Cameroon has deployed troops to a village in the west of the country after violence involving two ethnic groups, the Esu and the Mbororo. Authorities say members of the Esu burned scores of homes and buildings after suspected armed Mbororo killed the Esu's traditional ruler Wednesday for failing to stop Esu youth from joining anglophone separatists.
The Cameroon government says armed men on Wednesday night attacked and killed Kum Achou Albert, the traditional ruler of the Esu. Esu is a village in Menchum, in the English-speaking North West region on the border with Nigeria.
The government said Achou was returning from Wum, capital of the Menchum division, where he had been since March 5.
The government said while in Wum, Achou asked civilians to reconcile for peace and return to the western regions, where separatists have waged a battle against the government since 2017.
Abdullahi Aliou, the highest government official in Menchum, said armed men shot indiscriminately in the air, forcing the traditional ruler's car to stop, then opened fire on the car's occupants.
Ndzo Augustine Kum, the president of the Esu Cultural and Development Association, said the traditional ruler, known as the fon, was killed alongside his wife.
"As his royal highness the Fon of Esu was returning to his fondom he was waylaid and some yet to be identified gunmen bullet his car, thereby killing our fon and the wife. Others inside the car were wounded," said Kum. "Honestly, Esu is in sorrow."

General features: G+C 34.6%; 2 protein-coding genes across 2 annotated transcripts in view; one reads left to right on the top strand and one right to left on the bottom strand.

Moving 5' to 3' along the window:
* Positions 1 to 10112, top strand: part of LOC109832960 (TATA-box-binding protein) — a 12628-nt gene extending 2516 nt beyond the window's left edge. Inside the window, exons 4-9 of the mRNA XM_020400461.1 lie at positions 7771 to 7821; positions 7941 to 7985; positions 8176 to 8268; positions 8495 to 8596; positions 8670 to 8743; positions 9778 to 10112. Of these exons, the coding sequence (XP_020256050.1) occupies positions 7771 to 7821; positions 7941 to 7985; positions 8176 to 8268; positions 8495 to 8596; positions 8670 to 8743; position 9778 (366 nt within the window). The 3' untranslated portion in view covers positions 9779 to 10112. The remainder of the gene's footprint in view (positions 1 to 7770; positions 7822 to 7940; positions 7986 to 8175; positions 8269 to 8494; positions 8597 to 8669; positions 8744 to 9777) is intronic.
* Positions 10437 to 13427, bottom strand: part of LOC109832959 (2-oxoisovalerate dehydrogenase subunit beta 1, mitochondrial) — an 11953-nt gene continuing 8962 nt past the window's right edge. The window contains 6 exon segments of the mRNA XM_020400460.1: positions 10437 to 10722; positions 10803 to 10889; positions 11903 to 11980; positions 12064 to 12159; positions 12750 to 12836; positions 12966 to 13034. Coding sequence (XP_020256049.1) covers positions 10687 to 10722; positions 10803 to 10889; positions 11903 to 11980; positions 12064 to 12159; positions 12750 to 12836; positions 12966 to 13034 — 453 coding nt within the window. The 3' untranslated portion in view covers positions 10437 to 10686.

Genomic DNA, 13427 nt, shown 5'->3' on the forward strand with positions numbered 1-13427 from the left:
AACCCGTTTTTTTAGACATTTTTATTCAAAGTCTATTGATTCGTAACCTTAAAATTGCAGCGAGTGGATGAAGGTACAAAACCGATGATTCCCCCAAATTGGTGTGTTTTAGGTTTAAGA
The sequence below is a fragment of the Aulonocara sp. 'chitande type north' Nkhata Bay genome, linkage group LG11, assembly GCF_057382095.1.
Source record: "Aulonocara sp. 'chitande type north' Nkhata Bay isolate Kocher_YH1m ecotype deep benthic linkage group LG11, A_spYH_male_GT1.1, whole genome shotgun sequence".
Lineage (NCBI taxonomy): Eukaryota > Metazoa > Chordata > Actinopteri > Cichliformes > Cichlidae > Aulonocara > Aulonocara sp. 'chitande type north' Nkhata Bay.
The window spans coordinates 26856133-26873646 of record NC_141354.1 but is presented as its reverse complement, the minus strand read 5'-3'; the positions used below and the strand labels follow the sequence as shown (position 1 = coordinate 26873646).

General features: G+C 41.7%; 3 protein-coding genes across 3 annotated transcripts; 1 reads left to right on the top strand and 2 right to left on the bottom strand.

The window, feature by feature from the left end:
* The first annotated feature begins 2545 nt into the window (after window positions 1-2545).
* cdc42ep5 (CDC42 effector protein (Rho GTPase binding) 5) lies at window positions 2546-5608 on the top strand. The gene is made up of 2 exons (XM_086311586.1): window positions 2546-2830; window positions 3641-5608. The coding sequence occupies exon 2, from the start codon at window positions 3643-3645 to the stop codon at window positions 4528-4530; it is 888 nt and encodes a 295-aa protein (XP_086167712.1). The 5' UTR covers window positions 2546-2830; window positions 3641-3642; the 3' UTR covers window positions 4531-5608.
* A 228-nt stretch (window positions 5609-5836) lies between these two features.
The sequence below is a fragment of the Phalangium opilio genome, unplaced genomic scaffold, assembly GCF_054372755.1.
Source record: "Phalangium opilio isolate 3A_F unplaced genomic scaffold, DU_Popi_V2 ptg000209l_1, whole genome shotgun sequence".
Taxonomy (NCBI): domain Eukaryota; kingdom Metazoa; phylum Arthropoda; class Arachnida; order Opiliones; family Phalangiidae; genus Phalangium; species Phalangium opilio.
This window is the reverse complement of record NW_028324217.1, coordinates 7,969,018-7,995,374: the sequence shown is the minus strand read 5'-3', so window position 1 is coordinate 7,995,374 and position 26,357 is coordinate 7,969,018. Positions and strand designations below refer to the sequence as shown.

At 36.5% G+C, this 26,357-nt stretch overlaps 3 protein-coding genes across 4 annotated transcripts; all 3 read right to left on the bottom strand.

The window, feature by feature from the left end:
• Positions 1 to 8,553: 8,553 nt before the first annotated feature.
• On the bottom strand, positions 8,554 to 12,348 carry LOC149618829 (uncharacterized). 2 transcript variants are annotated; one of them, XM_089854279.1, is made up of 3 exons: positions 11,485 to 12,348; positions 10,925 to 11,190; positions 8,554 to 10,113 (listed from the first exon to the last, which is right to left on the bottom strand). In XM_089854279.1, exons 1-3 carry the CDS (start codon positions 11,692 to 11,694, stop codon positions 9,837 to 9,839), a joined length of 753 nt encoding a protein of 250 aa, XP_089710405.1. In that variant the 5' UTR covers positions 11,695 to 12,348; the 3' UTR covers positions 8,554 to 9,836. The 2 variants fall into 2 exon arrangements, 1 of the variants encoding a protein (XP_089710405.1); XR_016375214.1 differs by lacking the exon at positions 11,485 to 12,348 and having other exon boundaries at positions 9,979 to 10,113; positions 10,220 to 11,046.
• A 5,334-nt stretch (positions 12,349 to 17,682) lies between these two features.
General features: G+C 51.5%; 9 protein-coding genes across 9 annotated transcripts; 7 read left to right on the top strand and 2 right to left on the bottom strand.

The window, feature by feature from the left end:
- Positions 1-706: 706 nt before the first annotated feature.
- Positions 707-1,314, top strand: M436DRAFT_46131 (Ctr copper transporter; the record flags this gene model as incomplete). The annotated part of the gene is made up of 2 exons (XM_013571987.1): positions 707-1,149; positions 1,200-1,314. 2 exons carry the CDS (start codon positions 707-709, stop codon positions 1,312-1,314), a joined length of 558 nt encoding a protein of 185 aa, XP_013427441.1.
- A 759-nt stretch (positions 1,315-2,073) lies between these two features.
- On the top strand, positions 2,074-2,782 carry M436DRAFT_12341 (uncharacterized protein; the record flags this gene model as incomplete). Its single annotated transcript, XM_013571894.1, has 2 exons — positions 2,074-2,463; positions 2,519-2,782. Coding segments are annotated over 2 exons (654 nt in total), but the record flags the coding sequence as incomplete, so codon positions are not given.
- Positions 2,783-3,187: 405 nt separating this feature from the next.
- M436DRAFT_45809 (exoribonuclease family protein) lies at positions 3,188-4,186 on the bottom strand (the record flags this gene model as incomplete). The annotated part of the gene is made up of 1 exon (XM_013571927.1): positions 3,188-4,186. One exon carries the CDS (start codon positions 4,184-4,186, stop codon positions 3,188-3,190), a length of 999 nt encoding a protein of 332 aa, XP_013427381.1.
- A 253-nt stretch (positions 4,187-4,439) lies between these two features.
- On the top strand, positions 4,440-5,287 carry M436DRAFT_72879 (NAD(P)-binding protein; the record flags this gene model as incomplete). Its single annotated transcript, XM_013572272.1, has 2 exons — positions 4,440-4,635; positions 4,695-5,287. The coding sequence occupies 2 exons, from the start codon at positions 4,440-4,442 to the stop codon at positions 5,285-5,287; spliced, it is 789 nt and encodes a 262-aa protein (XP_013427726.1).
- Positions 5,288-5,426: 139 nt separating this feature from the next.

Kum said Achou’s second wife sustained life threatening injuries from gunshots and was rushed to a hospital in Wum.
Cameroon’s military on Thursday said the armed men are suspected Mbororo youths who accuse the Esu traditional ruler of doing too little to stop his people from joining separatists and attacking the Mbororo.
Penn Elvis, a local humanitarian worker, said after the murders, Esu youths torched dozens of homes, farms and property belonging to Mbororos.
"At night the villagers stormed at the houses of the Mbororo and even the mosque was set ablaze because of the anger that came as a result of the death of their fon," said Penn. "The security forces, that is the military, had to visit the place very early this morning to carry out investigations to maintain peace and serenity."
Six people were injured in the attacks. The military said it deployed troops to Esu and surrounding villages but did not say how many troops were deployed.
Civilians say many Mbororo and non-Mbororo youths have been arrested.
The Mbororo ethnic group has always complained that it is the biggest casualty of Cameroons separatist crisis. Group members say separatist fighters have stolen and either slaughtered or sold thousands of cattle belonging to Mbororos. They say hundreds of Mbororos fled their ranches and are living in deplorable conditions in Cameroon's French-speaking areas.
Mbororos say they are victims of fighter attacks because they have never supported separatists struggling to carve out an independent English-speaking state from French-majority Cameroon.
Jaji Manu Guidado, honorary president of a Mbororo cultural and development association, said Mbororos are disgruntled but added investigations should be carried out to ascertain if the traditional ruler of Esu and his wife were killed by Mbororo youths.